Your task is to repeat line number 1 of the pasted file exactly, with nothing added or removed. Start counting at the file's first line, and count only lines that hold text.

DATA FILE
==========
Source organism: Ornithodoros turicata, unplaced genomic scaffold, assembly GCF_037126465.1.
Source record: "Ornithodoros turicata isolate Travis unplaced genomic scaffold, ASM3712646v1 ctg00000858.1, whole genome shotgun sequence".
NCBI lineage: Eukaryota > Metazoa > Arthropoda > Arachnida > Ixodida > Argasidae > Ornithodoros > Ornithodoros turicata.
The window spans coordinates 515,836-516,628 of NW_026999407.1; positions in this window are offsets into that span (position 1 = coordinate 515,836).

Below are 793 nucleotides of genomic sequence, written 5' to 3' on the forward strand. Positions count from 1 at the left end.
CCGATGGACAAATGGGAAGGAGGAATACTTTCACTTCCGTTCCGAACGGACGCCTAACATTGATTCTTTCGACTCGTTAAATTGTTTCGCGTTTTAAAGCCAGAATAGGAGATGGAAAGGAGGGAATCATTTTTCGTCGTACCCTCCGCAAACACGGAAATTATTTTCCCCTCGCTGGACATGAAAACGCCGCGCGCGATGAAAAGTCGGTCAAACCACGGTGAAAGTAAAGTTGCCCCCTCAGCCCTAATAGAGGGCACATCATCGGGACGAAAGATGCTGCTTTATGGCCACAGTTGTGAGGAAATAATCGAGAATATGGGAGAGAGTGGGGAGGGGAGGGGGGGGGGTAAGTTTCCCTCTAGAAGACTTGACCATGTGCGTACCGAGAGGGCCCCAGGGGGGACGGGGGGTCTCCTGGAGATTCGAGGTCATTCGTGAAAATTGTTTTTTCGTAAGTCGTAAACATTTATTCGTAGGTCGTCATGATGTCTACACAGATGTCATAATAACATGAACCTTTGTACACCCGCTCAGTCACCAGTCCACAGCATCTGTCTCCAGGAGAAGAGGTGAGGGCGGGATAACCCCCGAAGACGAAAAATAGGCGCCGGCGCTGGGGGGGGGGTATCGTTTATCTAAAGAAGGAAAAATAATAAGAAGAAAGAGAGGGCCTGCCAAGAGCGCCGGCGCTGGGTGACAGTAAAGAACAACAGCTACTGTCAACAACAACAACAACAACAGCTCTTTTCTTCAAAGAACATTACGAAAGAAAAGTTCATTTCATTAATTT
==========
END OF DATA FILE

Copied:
Source organism: Ornithodoros turicata, unplaced genomic scaffold, assembly GCF_037126465.1.